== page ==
Water: Water Quality Criteria
Water Quality Criteria
Many types of microscopic plants and animals, such as plankton, water beetles, and insects that live in or on the water, serve as food for small fish. Small fish are eaten by larger fish which, in turn, are consumed by even larger fish. These large fish may ultimately be consumed by humans. All life along the food chain is dependent on the water environment and it is for this reason that the quality of the nation's surface waters must be protected.
The Clean Water Act directs EPA to develop criteria for water quality that accurately reflect the latest scientific knowledge about the effects of pollutants on aquatic life and human health. In developing these criteria, EPA examines the effects of specific pollutants on plankton, fish, shellfish, wildlife, plant life, aesthetics, and recreation in any body of water. This includes specific information on the concentration and dispersal of pollutants through biological, physical, and chemical processes as well as the effects of pollutants on biological communities as a whole.
States may use the criteria that are developed by EPA to help set water quality standards that protect the uses of their waters or they may develop their own water quality criteria. EPA publishes human health and aquatic life criteria and is currently developing sediment and biological criteria. These criteria are complementary: each is designed to protect specific types of living organisms or ecological systems from the adverse effects of pollution.
Human Health Criteria
People can potentially be exposed to water pollutants when they drink untreated surface water or eat fish, shellfish, or wildlife that have been contaminated by pollutants in surface waters. To reduce the risk to humans from these sources, EPA scientists research information to determine the levels at which specific chemicals are not likely to adversely affect human health. EPA publishes these levels as human health criteria that the states use, along with other information, to set allowable concentrations of pollutants in their water quality standards. In this way, EPA and the states work together to protect people from exposure to harmful pollutants in surface waters.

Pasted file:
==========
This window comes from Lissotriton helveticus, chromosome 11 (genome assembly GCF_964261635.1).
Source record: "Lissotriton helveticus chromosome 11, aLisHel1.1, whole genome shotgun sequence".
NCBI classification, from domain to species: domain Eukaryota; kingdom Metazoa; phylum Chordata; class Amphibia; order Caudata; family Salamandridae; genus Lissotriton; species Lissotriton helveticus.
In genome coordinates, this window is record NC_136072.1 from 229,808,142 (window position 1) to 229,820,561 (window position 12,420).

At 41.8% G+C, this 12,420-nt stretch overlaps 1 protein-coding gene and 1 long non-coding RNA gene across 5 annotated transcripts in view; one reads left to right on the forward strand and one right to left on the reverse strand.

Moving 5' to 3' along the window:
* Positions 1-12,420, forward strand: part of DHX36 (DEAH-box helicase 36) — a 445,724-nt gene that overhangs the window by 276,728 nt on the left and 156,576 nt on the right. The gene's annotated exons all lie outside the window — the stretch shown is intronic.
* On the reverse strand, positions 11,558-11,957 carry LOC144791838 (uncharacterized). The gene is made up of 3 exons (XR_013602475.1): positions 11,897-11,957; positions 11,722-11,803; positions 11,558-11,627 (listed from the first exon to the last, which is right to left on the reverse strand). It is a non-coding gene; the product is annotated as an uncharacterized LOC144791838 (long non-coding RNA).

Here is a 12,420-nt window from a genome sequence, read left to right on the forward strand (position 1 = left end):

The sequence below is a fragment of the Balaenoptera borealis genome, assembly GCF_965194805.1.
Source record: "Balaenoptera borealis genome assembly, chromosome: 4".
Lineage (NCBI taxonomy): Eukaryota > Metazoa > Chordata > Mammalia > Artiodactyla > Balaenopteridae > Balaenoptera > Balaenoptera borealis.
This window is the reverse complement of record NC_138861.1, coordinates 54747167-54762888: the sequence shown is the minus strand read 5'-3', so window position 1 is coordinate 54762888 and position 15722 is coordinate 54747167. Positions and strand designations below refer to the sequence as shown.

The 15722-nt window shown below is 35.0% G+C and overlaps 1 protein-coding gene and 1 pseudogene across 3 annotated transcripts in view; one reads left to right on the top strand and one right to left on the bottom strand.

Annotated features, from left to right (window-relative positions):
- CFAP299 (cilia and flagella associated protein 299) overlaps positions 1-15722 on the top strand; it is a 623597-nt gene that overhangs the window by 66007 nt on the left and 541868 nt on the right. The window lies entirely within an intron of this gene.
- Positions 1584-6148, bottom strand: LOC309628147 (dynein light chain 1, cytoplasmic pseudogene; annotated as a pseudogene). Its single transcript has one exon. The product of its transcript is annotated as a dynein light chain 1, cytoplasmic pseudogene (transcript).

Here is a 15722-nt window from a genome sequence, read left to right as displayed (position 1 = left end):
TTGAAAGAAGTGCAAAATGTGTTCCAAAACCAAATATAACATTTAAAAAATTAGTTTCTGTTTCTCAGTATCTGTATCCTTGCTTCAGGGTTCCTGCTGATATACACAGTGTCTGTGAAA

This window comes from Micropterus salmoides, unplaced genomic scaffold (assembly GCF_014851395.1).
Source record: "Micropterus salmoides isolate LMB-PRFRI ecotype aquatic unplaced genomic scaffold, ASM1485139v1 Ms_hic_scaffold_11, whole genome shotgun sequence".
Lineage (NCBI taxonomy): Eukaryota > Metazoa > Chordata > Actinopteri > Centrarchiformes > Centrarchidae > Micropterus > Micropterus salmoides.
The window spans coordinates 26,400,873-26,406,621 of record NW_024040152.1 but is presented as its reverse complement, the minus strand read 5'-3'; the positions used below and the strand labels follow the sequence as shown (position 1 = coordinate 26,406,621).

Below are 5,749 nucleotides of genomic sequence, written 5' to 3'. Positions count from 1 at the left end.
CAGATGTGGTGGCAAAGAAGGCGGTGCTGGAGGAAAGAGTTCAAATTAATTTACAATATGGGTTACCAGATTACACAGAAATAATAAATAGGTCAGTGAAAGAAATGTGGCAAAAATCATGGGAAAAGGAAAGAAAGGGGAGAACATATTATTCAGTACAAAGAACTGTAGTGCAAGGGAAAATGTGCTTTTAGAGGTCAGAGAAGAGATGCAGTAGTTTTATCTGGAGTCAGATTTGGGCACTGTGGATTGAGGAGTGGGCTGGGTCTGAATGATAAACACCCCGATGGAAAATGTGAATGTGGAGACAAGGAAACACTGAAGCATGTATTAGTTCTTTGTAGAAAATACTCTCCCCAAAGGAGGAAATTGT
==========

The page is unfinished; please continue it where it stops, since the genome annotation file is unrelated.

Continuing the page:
Aquatic Life Criteria
Aquatic life criteria provide protection for plants and animals that are found in surface waters. EPA develops these criteria as numeric limits on the amounts of chemicals that can be present in river, lake, or stream water without harm to aquatic life. Aquatic life criteria are designed to provide protection for both freshwater and saltwater aquatic organisms from the effects of acute (short term) and chronic (long term) exposure to potentially harmful chemicals. Aquatic life criteria are based on toxicity information and are developed to protect aquatic organisms from death, slower growth, reduced reproduction, and the accumulation of harmful levels of toxic chemicals in their tissues that may adversely affect consumers of such organisms.
Sediment Quality Criteria Guidance
In a healthy aquatic community, sediments provide a habitat for many living organisms. Worms, plants, and tiny micro-organisms living in or on the sediment sustain the fish and shellfish that, in turn, nourish larger fish, wildlife, and man.
Controlling the concentration of pollutants in the sediment helps to protect bottom dwelling species and prevents harmful toxins from moving up the food chain and accumulating in the tissue of animals at progressively higher levels. This is particularly important at the lower levels of the food chain because the concentration of many pollutants may increase at each link in the food chain. A pollutant level in the sediment that does not harm snails of small fish may bioaccumulate in the food chain and become very harmful to larger fish, birds, mammals, wildlife, and people.
EPA develops sediment quality criteria guidance on the concentrations or amounts of individual chemicals that can be present in river, lake, or stream sediments and still protect sediment-dwelling organisms--and ultimately animals higher in the food chain--from the harmful effects of toxic pollutants.
A water body in its natural condition is free from the harmful effects of pollution, habitat loss, and other negative stressors. It is characterized by a particular biological diversity and abundance of organisms. This biological integrity—or natural structure and function of aquatic life—can be dramatically different in various types of water bodies in different parts of the country. Because of this, EPA is developing methodologies that states can use to assess the biological integrity of their waters and, in so doing, set protective water quality standards. These methodologies will describe scientific methods for determining a particular aquatic community's health and for maintaining optimal conditions in various bodies of water.